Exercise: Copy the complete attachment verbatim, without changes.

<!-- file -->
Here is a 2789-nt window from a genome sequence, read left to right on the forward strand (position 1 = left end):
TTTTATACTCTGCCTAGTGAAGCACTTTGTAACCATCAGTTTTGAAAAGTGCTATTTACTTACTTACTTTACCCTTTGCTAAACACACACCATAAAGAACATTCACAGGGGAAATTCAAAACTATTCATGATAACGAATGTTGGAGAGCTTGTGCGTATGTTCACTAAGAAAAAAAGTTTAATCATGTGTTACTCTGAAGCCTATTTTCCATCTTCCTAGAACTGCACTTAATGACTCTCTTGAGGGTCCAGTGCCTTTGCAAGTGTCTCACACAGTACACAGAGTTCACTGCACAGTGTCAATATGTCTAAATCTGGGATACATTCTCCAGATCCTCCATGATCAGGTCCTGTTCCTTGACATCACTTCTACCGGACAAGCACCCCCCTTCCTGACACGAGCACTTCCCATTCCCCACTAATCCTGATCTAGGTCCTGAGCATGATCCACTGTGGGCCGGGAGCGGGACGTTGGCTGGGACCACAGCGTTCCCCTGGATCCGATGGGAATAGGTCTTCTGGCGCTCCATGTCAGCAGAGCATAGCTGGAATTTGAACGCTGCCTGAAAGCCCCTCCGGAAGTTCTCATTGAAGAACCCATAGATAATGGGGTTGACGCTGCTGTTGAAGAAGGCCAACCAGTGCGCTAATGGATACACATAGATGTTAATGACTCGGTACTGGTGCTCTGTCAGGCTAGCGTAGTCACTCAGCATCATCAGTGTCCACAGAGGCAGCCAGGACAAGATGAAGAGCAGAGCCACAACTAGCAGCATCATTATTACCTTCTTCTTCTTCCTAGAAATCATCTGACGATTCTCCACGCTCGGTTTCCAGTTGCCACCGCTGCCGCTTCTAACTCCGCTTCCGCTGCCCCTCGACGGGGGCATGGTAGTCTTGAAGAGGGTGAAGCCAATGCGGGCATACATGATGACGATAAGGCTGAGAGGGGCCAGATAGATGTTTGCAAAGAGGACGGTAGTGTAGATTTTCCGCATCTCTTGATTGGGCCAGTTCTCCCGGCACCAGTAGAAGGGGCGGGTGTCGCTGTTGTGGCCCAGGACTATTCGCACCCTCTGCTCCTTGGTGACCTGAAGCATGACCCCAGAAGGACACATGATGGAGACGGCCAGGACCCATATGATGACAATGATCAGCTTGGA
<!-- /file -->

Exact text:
Here is a 2789-nt window from a genome sequence, read left to right on the forward strand (position 1 = left end):
TTTTATACTCTGCCTAGTGAAGCACTTTGTAACCATCAGTTTTGAAAAGTGCTATTTACTTACTTACTTTACCCTTTGCTAAACACACACCATAAAGAACATTCACAGGGGAAATTCAAAACTATTCATGATAACGAATGTTGGAGAGCTTGTGCGTATGTTCACTAAGAAAAAAAGTTTAATCATGTGTTACTCTGAAGCCTATTTTCCATCTTCCTAGAACTGCACTTAATGACTCTCTTGAGGGTCCAGTGCCTTTGCAAGTGTCTCACACAGTACACAGAGTTCACTGCACAGTGTCAATATGTCTAAATCTGGGATACATTCTCCAGATCCTCCATGATCAGGTCCTGTTCCTTGACATCACTTCTACCGGACAAGCACCCCCCTTCCTGACACGAGCACTTCCCATTCCCCACTAATCCTGATCTAGGTCCTGAGCATGATCCACTGTGGGCCGGGAGCGGGACGTTGGCTGGGACCACAGCGTTCCCCTGGATCCGATGGGAATAGGTCTTCTGGCGCTCCATGTCAGCAGAGCATAGCTGGAATTTGAACGCTGCCTGAAAGCCCCTCCGGAAGTTCTCATTGAAGAACCCATAGATAATGGGGTTGACGCTGCTGTTGAAGAAGGCCAACCAGTGCGCTAATGGATACACATAGATGTTAATGACTCGGTACTGGTGCTCTGTCAGGCTAGCGTAGTCACTCAGCATCATCAGTGTCCACAGAGGCAGCCAGGACAAGATGAAGAGCAGAGCCACAACTAGCAGCATCATTATTACCTTCTTCTTCTTCCTAGAAATCATCTGACGATTCTCCACGCTCGGTTTCCAGTTGCCACCGCTGCCGCTTCTAACTCCGCTTCCGCTGCCCCTCGACGGGGGCATGGTAGTCTTGAAGAGGGTGAAGCCAATGCGGGCATACATGATGACGATAAGGCTGAGAGGGGCCAGATAGATGTTTGCAAAGAGGACGGTAGTGTAGATTTTCCGCATCTCTTGATTGGGCCAGTTCTCCCGGCACCAGTAGAAGGGGCGGGTGTCGCTGTTGTGGCCCAGGACTATTCGCACCCTCTGCTCCTTGGTGACCTGAAGCATGACCCCAGAAGGACACATGATGGAGACGGCCAGGACCCATATGATGACAATGATCAGCTTGGA